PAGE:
Since regular SQL views are simply “stored” queries, they make use of your database indexes. Moreover, you can add some logic in a query that calls for the view, and for the query interpreter, it will be as simple as an ordinary SELECT query.

Now let us consider an example. We have a blog_post table that looks like this:


...and has the following data:


There are many places in the application that need a short representation of the post's body only of the latest posts. This logic can be implemented like this:


This view selects all the fields of the blog_post table, as well as the new field, body_preview. Note that fields under * will always return all current model fields. When selecting from the view, only the posts created/updated in the last week are returned. The view can be named like this:


And the output will be:


Since the view is simply a reference to a query, views can be called inside another view. Creating such a “hierarchy” of views is a great way to compose business logic, but one must be careful. With this approach, it is essential to keep views as simple as possible, since a certain view may become a bottleneck for all the views that make use of it. For example:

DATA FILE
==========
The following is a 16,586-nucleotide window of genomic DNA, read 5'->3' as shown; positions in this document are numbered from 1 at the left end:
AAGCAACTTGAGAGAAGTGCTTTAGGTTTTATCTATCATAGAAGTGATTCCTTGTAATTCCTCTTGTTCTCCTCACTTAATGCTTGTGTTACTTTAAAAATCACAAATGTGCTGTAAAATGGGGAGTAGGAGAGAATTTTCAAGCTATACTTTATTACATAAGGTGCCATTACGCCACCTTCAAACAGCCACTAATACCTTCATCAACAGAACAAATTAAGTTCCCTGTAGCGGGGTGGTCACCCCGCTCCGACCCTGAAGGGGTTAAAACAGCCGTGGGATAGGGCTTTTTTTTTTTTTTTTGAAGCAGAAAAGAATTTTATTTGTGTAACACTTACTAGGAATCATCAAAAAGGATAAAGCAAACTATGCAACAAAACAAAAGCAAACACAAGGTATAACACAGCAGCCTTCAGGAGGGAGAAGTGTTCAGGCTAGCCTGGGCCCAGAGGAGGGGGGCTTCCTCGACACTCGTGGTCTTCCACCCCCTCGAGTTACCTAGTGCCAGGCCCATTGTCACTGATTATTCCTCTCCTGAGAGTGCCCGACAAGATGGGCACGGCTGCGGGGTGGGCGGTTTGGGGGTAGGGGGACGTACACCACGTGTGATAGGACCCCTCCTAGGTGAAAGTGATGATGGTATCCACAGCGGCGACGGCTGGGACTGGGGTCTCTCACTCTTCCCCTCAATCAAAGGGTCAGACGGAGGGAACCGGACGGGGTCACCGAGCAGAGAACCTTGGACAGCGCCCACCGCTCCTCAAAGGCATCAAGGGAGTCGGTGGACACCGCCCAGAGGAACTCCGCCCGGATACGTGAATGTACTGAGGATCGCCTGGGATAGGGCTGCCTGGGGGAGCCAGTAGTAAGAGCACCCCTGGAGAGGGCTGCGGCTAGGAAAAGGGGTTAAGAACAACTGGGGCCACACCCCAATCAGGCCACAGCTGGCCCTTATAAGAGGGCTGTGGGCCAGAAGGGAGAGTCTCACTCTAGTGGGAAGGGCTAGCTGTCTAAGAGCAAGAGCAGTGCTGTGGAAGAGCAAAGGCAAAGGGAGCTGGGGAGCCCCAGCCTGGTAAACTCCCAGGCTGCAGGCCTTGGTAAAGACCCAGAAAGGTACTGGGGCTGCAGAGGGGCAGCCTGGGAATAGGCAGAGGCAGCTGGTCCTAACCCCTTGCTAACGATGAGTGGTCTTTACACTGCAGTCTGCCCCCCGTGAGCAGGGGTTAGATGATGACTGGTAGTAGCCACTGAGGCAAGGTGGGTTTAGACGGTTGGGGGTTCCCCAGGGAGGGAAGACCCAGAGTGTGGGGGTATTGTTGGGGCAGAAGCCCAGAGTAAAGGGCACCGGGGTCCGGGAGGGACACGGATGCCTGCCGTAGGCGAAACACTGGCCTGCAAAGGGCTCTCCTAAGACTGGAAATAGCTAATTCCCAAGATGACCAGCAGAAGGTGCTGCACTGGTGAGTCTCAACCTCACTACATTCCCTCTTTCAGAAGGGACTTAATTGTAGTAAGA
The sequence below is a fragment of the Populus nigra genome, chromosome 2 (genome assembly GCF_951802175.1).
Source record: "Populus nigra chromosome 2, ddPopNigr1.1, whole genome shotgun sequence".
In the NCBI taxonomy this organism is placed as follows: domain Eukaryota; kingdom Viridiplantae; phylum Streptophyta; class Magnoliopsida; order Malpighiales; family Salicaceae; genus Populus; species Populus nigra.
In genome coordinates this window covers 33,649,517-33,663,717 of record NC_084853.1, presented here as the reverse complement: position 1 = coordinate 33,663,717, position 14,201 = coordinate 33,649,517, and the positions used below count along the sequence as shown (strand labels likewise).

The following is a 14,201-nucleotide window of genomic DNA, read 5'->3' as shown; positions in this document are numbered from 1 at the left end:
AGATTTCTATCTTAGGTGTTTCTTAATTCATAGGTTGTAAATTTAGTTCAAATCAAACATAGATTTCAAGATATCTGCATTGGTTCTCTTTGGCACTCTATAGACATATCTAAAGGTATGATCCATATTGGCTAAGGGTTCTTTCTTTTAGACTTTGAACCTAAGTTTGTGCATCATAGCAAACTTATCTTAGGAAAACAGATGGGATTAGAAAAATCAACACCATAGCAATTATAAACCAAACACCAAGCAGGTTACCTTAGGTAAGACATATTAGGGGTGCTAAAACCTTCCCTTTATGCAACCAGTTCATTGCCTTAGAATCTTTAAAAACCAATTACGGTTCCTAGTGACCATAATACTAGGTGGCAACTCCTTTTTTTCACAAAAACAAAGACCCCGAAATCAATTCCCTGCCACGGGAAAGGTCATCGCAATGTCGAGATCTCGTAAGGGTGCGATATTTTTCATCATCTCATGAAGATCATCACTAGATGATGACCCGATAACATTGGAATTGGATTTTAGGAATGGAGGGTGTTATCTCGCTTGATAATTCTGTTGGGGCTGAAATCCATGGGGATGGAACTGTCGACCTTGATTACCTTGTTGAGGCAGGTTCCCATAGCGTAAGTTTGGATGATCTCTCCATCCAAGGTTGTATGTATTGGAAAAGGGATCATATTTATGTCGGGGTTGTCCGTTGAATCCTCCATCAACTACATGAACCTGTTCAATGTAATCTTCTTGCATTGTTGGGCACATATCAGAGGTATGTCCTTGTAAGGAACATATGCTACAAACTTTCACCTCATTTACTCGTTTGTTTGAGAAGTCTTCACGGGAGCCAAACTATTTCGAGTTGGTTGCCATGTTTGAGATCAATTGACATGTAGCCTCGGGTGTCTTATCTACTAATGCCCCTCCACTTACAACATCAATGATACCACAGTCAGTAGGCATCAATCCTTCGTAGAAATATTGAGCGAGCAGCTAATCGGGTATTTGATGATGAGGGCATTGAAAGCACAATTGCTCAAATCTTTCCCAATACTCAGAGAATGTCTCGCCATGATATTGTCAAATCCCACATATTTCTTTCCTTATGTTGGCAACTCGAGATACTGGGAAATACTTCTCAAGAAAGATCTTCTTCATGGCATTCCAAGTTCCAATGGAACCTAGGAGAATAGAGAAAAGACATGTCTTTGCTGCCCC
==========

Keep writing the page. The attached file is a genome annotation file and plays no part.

Every table in this diagram has a corresponding view with additional logic. However, there is a need to extend a_view with some additional, heavier joins/function calls. If it is not needed in b_view, it is better to describe another view for table_a containing all the additional logic. This will help to reuse logic from a_view without impacting b_view and c_view.

There is a lot more to SQL views that can be found out here.

Designing and extending a database schema is not an easy task, but keeping these tips in mind makes working with databases painless.

Also, remember that designing a database architecture is not only about the database, but also about the application domain that it implements. A well-researched application domain is already half the battle!